THE AFGHAN CRISIS AND THE 2011 PROBLEM: WHAT NEXT?

Rustam MAKHMUDOV


Rustam Makhmudov, Independent researcher (Tashkent, Uzbekistan)


Introduction

This May, President Obama confirmed that his country had embraced a new strategy in Afghanistan by saying: The U.S. can start withdrawing troops from Afghanistan in July 2011. The White House supported the new strategy with a 30-thousand-strong additional contingent in this country and a bigger military budget.

The analytic community was left to guess: would the withdrawal be complete or would it introduce new approaches to an old problem? What was behind the new presidents initiative? How would it affect Central and South Asia, to say nothing of the global geopolitical balance of power?

These and a multitude of other questions are born by the fact that as part of the U.S. foreign policy orbit Afghanistan is no longer a thing in itself (to borrow a philosophical term), but just one element among many others in the intricate geopolitical and geo-economic mosaic.

It is beyond the scope of one article, no matter how long it is, to deal with all the aspects of the current processes, therefore I have limited myself to the financial and economic issues behind the planned withdrawal, the impact of the Pakistani factor, and the possible consequences as seen from Moscow, Beijing, Tehran, and the Central Asian capitals.

The U.S. Economy as the Key to the Continued Mission in Afghanistan

In 2002, American troops arrived in Afghanistan mainly for geopolitical reasons: historically, the country was, and remains, the nerve plexus of Inner Eurasia intimately associated with much of what is going on in Central and South Asia, the Middle East, and the Persian Gulf.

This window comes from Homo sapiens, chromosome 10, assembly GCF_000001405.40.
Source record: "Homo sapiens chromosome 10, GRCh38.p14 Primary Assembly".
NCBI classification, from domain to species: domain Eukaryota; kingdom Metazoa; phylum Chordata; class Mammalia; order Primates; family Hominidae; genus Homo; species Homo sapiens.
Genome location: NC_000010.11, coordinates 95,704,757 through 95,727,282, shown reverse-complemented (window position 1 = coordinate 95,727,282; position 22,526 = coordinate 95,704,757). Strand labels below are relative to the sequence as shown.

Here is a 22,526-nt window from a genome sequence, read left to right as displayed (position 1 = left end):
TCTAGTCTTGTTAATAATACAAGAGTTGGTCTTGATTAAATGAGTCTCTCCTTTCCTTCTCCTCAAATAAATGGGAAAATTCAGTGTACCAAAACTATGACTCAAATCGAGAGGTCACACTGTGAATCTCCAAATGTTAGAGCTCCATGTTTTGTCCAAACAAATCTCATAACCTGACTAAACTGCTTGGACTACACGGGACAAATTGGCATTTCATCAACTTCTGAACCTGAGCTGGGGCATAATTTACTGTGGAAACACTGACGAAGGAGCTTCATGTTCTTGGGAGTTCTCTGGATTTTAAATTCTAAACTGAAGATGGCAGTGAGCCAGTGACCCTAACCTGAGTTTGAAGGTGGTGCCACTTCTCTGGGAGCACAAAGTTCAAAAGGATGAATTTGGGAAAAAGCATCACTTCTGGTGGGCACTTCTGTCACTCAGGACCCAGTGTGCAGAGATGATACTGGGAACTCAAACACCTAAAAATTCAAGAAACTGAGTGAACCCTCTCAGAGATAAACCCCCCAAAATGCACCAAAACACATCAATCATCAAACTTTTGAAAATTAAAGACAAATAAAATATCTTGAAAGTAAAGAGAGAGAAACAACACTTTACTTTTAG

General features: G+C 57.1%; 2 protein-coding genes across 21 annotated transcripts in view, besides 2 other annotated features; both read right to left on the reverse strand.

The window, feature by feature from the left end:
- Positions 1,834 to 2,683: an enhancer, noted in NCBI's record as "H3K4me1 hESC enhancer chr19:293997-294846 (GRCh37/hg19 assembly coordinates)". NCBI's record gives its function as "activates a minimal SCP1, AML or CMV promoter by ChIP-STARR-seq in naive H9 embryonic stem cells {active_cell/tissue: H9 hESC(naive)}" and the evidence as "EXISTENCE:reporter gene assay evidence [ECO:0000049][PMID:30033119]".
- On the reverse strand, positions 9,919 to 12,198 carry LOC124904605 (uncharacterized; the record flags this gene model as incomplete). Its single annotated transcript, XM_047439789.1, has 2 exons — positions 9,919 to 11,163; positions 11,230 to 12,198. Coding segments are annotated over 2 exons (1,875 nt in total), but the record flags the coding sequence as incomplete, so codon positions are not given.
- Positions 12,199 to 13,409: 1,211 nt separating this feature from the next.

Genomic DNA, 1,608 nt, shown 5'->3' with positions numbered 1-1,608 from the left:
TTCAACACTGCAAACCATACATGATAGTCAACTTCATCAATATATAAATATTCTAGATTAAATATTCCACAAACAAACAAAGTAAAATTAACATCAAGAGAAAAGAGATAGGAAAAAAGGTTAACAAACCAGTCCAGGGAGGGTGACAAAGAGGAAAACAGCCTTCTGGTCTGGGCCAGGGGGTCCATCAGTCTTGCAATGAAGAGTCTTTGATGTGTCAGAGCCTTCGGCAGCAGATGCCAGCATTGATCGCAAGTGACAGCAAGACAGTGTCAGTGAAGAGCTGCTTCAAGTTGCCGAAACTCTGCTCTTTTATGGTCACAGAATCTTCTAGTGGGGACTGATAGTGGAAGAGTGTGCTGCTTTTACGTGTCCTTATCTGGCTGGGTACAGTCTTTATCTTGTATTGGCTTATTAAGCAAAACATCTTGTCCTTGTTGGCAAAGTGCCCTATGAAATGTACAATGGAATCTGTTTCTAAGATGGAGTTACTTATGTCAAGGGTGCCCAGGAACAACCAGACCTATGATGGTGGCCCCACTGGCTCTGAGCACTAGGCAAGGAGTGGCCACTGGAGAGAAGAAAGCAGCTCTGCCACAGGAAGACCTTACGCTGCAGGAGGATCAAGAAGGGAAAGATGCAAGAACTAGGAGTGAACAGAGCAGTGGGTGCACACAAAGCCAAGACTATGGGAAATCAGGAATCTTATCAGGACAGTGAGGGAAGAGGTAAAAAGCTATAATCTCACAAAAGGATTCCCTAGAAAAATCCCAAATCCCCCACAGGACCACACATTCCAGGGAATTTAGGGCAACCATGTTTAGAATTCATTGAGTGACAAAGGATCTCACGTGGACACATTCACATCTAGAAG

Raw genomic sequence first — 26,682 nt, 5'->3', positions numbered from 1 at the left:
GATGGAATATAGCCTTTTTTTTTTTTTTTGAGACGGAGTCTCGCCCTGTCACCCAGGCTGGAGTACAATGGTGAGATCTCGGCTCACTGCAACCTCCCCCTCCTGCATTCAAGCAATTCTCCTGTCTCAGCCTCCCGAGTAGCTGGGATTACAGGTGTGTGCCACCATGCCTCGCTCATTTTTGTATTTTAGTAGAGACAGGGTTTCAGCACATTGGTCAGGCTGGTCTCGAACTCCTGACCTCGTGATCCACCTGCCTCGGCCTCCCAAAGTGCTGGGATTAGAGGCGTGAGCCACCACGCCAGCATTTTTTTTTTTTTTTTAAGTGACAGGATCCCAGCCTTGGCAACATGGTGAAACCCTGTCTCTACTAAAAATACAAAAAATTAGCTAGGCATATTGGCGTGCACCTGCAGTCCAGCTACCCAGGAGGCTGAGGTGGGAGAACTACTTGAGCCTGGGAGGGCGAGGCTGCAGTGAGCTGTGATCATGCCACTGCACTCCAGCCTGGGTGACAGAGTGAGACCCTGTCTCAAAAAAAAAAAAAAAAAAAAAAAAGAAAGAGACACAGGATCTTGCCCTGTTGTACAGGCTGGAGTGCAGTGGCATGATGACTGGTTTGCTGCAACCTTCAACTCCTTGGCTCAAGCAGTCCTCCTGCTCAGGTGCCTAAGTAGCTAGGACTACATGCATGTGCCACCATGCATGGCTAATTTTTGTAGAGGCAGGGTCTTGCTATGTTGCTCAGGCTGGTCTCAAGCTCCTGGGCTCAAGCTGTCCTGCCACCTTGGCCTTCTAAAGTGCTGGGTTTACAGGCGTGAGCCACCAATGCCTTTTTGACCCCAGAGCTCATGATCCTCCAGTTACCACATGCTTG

Washingtons real aims are open to conjecture, but one thing is abundantly clear: the U.S. is rich enough to afford being involved in Afghanistan. This was a sort of symbol of Americas global leadership and of its ability to knock together a counterterrorist coalition.

History has taught us that moral authority is but one pillar of leadership: it also requires money. Indeed, leadership survives as long as there is enough money to pay for it (no matter how cynical this sounds).

Before the financial and economic crisis hit the world in August 2008, Americas mission in Afghanistan did not put any particular strain on the U.S. budget. Throughout George W. Bushs presidency, the steadily increasing military budget drew no objections from Congress; the loss of manpower and materiel was still bearable. Early in 2010, after nine years of fighting, American casualties topped 1 thousand (for comparison, during the ten years of its Afghan campaign, the Soviet Union lost about 15 thousand).

The crisis shook the very foundations of the American financial and economic model, even though the Bush Administration preferred to ignore this; later it had to accept Henry Paulsons Plan to keep the financial system afloat. Under Obama, the issue came to the


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